By Justin Seward
If you didn’t know how acrobatics high above the ice surface or skating tricks worked, you do now if you had attended one of Cirque du Soleil’s ‘Crystal’ performances from May 23-27 at Medicine Hat’s Canalta Centre.
‘Crystal’ is Cirque’s first ice experience show that debut to the public in October 2017 , showcasing world-class ice skaters and acrobats who claim their new ice playground with speed and agility. A whole new meaning was brought to challenging acrobats through the laws of gravity.
Crystal, the main character is one of the 40 artists from 11 different nationalities in the event who goes on her own exhilarating journey, diving into a world of her own imagination on her quest to explore [at a high speed].
“She breaks through the ice and then she falls, so you’re kind of seeing something,” said Julie Desmarais, trained publicist for Cirque du Soleil.
A casting department is in Montreal to find cast members for Cirque du Soleil’s 19 shows, while for the Hat’s show, the focus was on finding more skaters.
“All the skaters in the shows is their first experience with Cirque du Soleil,” she said.
“We’ve launched some open calls, auditions. We go to sports competitions. We have good connections with the federal and local gymnastics team.”
Desmarais had one day off since the cast and crew arrived in the Gas City for the performances but enjoyed her experience in the city.
“On Monday (May 21) I went out and about and it was really nice,” she said.
“Then I took my bike yesterday (May 22) to work and that was exciting. I wasn’t expecting it to be uphill. It’s a nice venue. There’s not a bad seat in the house and from everywhere, you have a good view of the set. The show is made so everyone within this 180 degrees can have a good view of the performance.”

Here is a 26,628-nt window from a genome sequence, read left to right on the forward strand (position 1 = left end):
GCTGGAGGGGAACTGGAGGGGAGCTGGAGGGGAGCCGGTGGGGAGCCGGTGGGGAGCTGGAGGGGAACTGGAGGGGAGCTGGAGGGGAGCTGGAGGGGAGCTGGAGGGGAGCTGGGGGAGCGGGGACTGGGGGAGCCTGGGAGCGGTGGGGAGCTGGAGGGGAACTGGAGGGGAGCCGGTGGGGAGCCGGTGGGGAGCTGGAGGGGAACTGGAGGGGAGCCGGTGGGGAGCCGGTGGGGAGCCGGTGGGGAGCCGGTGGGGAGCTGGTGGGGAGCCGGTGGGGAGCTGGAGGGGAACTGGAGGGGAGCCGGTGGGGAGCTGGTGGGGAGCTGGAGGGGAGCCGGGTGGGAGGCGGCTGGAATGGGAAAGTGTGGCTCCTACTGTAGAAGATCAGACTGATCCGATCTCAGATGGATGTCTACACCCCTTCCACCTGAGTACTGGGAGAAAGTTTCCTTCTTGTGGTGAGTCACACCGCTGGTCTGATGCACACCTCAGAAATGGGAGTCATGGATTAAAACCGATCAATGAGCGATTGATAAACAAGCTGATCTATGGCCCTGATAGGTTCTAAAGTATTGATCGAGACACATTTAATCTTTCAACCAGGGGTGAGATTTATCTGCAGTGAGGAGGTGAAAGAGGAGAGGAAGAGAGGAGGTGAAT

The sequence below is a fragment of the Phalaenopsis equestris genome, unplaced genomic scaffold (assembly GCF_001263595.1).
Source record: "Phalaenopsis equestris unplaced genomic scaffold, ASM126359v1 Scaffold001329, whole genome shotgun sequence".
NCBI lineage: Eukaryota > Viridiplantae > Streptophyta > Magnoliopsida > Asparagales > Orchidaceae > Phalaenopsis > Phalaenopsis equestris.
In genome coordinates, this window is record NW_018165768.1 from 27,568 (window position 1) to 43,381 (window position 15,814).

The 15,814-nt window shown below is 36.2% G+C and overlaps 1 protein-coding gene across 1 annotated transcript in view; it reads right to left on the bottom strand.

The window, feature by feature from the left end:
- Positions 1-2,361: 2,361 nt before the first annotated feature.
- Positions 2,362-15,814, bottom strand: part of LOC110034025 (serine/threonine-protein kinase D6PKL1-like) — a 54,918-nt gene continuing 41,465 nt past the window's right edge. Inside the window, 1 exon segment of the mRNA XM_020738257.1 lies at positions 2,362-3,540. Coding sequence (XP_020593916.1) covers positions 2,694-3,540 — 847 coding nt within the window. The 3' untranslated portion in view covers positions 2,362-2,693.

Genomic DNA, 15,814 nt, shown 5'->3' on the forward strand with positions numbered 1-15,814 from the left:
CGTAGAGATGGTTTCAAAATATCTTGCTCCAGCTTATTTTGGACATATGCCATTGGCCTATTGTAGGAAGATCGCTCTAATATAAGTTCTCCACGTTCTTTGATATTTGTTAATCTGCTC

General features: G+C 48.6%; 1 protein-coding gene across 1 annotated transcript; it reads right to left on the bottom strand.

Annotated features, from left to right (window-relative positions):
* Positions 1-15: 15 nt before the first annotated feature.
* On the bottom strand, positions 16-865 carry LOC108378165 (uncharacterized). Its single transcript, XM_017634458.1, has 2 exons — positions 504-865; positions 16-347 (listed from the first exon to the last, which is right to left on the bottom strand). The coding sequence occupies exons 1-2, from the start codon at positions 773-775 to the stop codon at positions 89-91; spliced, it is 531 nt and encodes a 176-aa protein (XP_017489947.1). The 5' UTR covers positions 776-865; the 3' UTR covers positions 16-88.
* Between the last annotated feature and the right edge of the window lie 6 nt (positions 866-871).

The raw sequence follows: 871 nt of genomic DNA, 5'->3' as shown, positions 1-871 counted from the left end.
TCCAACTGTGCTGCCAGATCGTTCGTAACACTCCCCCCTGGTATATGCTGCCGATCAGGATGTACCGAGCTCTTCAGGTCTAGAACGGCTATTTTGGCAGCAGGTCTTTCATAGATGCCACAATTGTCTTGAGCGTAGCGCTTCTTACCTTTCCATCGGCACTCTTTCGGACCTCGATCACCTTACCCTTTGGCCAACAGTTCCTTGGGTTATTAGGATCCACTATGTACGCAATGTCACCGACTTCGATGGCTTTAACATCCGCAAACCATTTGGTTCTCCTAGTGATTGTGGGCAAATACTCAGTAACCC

The performances are hosted in venues to a similar size of the Canalta Centre but being from Quebec, shows have been at vastly bigger facilities such as Montreal’s Bell Centre.
With Cirque du Soleil being also in gigantic circus tents, the ice-themed shows “brings something more unique,” she said.
“A lot of the artists had to learn how to skate, a lot of skaters had to learn how to do acrobatics on skates,” she said.
“Our juggler earlier on the ice had to acrobats on skates. You have these artists that have come from the extreme skating and rollerblading and don’t have the experience of an ice show.”
The hockey scene appeared to be a part of the show that got the audience excited.
Robin Johnstone has been a skater for many years and it does not take him a lot to find motivation at this event.
“It’s the audience,” she said. “I know people out there save so much money for these shows, to see a show like Cirque — so it’s something that’s always in your head.
“Every show you play, you know it will be at least one person’s first, so you want to go out there and really do your best and make it worth it for those people who worked hard to see our show.”
— With files from Mo Cranker, Medicine Hat News